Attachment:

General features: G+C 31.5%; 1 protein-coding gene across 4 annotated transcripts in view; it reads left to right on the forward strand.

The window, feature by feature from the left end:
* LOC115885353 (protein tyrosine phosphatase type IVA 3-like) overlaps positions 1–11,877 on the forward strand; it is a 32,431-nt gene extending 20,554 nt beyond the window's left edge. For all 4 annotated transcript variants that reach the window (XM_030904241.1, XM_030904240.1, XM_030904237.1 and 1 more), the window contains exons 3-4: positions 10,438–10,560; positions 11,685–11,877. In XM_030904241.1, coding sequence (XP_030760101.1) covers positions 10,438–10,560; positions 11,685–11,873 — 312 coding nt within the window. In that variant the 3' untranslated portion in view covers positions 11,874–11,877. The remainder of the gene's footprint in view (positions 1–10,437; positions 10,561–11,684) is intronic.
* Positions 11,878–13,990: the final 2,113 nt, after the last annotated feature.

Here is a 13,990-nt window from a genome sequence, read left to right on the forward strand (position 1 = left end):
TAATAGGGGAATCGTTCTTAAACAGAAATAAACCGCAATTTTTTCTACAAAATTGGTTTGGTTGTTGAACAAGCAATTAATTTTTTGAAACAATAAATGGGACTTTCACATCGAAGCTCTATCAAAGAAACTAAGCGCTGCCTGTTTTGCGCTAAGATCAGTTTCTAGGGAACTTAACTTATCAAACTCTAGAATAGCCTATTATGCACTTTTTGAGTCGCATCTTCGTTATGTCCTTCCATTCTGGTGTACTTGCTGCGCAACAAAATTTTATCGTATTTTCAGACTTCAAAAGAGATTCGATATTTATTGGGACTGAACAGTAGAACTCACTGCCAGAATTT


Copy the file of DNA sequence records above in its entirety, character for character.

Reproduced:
General features: G+C 31.5%; 1 protein-coding gene across 4 annotated transcripts in view; it reads left to right on the forward strand.

The window, feature by feature from the left end:
* LOC115885353 (protein tyrosine phosphatase type IVA 3-like) overlaps positions 1–11,877 on the forward strand; it is a 32,431-nt gene extending 20,554 nt beyond the window's left edge. For all 4 annotated transcript variants that reach the window (XM_030904241.1, XM_030904240.1, XM_030904237.1 and 1 more), the window contains exons 3-4: positions 10,438–10,560; positions 11,685–11,877. In XM_030904241.1, coding sequence (XP_030760101.1) covers positions 10,438–10,560; positions 11,685–11,873 — 312 coding nt within the window. In that variant the 3' untranslated portion in view covers positions 11,874–11,877. The remainder of the gene's footprint in view (positions 1–10,437; positions 10,561–11,684) is intronic.
* Positions 11,878–13,990: the final 2,113 nt, after the last annotated feature.

Here is a 13,990-nt window from a genome sequence, read left to right on the forward strand (position 1 = left end):
TAATAGGGGAATCGTTCTTAAACAGAAATAAACCGCAATTTTTTCTACAAAATTGGTTTGGTTGTTGAACAAGCAATTAATTTTTTGAAACAATAAATGGGACTTTCACATCGAAGCTCTATCAAAGAAACTAAGCGCTGCCTGTTTTGCGCTAAGATCAGTTTCTAGGGAACTTAACTTATCAAACTCTAGAATAGCCTATTATGCACTTTTTGAGTCGCATCTTCGTTATGTCCTTCCATTCTGGTGTACTTGCTGCGCAACAAAATTTTATCGTATTTTCAGACTTCAAAAGAGATTCGATATTTATTGGGACTGAACAGTAGAACTCACTGCCAGAATTT